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First Lady Michelle Obama recently published a book about her vegetable garden at the White House. However, she gave an incorrect statistic in an interview with NPR about the book. First Lady Michelle Obama recently published a book about her vegetable garden at the White House. However, she gave an incorrect statistic in an interview with NPR about the book.

First Lady Michelle Obama recently published a book about her vegetable garden at the White House. However, she gave an incorrect statistic in an interview with NPR about the book.

Louis Jacobson
By Louis Jacobson May 30, 2012

Michelle Obama understates percentage of high schools with physical education

As first lady, Michelle Obama has promoted exercise and healthy eating to combat teen obesity, a project she calls Let's Move. During a recent interview with NPR to promote American Grown, a diary about her White House vegetable garden, she lamented the decline in physical education in schools.

"Kids aren't playing outside as much," she told NPR. "The statistics show that kids are spending an average of 7.5 hours a day in front of some kind of screen, a TV, computer, what have you. Fewer schools are offering PE. Only 2 percent of high schools -- public high schools in the country offer PE classes. Two percent."

A reader asked us to check the claim that "only 2 percent of public high schools in the country offer PE classes" because the number sounded low.

In October 2007, the Centers for Disease Control and Prevention published the School Health Policies and Practices Study, which tabulated statistics for 2006. It’s summarized here, but these are the key findings as they relate to Obama’s comment:

• Overall, 69.3 percent of elementary schools, 83.9 percent of middle schools and 95.2 percent of high schools required PE in 2006.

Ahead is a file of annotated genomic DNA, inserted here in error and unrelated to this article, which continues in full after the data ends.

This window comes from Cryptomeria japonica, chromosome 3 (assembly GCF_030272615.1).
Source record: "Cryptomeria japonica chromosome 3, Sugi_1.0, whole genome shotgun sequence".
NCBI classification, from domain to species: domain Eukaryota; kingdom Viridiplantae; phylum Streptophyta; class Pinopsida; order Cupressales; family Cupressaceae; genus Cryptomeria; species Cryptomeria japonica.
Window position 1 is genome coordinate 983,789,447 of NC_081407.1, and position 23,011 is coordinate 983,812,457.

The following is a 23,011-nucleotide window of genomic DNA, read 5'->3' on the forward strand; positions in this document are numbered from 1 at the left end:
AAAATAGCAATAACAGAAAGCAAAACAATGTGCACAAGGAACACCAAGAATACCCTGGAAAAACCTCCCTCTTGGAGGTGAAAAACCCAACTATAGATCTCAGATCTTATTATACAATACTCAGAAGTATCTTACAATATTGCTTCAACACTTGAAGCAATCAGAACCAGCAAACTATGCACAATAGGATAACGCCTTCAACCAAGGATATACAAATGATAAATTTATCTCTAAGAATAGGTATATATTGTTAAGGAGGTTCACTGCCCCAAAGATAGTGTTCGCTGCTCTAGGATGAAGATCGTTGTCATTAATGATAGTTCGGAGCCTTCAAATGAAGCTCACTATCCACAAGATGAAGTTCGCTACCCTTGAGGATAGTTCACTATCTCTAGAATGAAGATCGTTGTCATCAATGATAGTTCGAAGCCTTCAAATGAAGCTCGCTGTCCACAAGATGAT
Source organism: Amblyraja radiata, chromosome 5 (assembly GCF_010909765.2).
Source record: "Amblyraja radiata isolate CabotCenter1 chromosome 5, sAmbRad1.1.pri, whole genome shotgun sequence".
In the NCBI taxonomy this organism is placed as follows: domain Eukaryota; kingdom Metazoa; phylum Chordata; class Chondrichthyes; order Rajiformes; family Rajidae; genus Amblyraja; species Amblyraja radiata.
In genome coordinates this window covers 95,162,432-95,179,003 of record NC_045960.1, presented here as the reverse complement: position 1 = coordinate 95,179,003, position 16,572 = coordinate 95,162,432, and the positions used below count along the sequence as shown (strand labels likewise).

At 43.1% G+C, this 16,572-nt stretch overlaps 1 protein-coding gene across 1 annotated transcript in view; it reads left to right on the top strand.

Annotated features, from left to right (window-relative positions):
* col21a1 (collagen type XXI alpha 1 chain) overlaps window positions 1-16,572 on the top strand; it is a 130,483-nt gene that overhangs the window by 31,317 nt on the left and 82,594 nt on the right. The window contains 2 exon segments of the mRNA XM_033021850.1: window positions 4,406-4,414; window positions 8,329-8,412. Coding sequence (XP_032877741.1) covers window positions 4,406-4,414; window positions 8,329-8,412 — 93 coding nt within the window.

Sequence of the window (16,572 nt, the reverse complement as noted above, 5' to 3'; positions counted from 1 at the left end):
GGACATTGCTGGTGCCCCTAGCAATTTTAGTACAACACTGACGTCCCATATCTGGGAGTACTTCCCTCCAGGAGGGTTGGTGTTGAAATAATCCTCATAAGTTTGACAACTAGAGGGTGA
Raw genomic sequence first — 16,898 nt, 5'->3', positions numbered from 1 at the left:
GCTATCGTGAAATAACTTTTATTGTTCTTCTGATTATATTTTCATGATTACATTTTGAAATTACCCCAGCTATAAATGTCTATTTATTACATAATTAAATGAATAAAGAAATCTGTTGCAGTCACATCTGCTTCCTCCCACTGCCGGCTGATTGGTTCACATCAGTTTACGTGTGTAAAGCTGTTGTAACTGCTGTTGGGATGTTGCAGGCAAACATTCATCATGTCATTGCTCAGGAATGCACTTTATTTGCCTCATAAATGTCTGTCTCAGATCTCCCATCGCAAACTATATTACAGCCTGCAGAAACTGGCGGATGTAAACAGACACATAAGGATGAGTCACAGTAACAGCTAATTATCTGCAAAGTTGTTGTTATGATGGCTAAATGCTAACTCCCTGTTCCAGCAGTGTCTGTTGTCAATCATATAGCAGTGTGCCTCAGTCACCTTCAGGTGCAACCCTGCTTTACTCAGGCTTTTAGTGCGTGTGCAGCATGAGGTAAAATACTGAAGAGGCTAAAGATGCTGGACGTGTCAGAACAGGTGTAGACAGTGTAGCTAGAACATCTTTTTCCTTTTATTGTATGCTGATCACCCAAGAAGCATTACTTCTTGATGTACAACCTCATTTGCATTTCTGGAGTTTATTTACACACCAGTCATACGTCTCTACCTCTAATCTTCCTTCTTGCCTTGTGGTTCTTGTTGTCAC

• However, only 3.8 percent of elementary schools, 7.9 percent of middle schools and 2.1 percent of high schools provided daily PE or its equivalent.

We checked with the CDC and a spokeswoman confirmed that the 2006 figures were the most recent ones available.

A subsequent report conducted by the National Association for Sport and Physical Education and the American Heart Association found that 46 states (out of 50 states plus the District of Columbia) mandate PE for high school students.

A spokeswoman for Obama confirmed that she had misspoken. Obama was referring to the 2007 CDC study, and her mistake was to say that only 2 percent of public high schools offer PE classes. In fact, 2 percent of public high schools offer daily PE classes.

Our ruling

Official federal data show that more than 95 percent of high schools in 2006 required PE -- a far cry from the 2 percent Obama cited. We rate her claim False.

Our Sources

NPR, "The First Lady Cultivates 'American Grown' Gardening," May 29, 2012

Centers for Disease Control and Prevention, summary of the School Health Policies and Practices Study, October 2007

National Association for Sport and Physical Education and the American Heart Association, "Shape of the Nation," 2010

New York Times, "Schools Found Improving on Nutrition and Fitness," Oct. 20, 2007

Interview with Karen Hunter, spokeswoman for the Centers for Disease Control and Prevention, May 30, 2012

Interview with Carly Braxton, senior manager of government relations at the American Alliance for Health, Physical Education, Recreation, and Dance, May 30, 2012

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Michelle Obama understates percentage of high schools with physical education

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